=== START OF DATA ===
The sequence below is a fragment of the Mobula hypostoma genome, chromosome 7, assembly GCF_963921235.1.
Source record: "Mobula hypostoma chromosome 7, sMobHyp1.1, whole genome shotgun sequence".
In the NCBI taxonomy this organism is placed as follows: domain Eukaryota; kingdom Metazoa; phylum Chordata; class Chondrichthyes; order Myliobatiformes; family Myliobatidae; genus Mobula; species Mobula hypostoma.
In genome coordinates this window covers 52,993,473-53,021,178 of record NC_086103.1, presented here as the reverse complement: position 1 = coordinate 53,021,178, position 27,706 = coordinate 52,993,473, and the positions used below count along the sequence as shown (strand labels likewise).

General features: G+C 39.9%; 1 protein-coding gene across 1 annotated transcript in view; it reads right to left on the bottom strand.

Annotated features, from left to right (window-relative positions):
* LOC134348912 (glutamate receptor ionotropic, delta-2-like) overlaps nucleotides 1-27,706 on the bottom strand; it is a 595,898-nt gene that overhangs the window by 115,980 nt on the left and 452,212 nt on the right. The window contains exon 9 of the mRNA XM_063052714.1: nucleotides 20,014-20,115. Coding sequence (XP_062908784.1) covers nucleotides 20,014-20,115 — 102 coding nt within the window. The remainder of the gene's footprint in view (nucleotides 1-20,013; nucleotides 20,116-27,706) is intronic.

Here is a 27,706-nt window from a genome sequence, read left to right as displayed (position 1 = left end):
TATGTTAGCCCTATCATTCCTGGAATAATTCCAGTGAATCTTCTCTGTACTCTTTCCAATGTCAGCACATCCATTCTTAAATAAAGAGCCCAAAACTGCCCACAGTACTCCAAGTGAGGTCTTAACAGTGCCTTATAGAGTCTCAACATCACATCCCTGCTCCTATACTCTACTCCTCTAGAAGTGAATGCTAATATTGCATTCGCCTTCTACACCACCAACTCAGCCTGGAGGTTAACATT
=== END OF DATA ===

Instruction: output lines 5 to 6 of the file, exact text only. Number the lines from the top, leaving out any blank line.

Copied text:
General features: G+C 39.9%; 1 protein-coding gene across 1 annotated transcript in view; it reads right to left on the bottom strand.

Annotated features, from left to right (window-relative positions):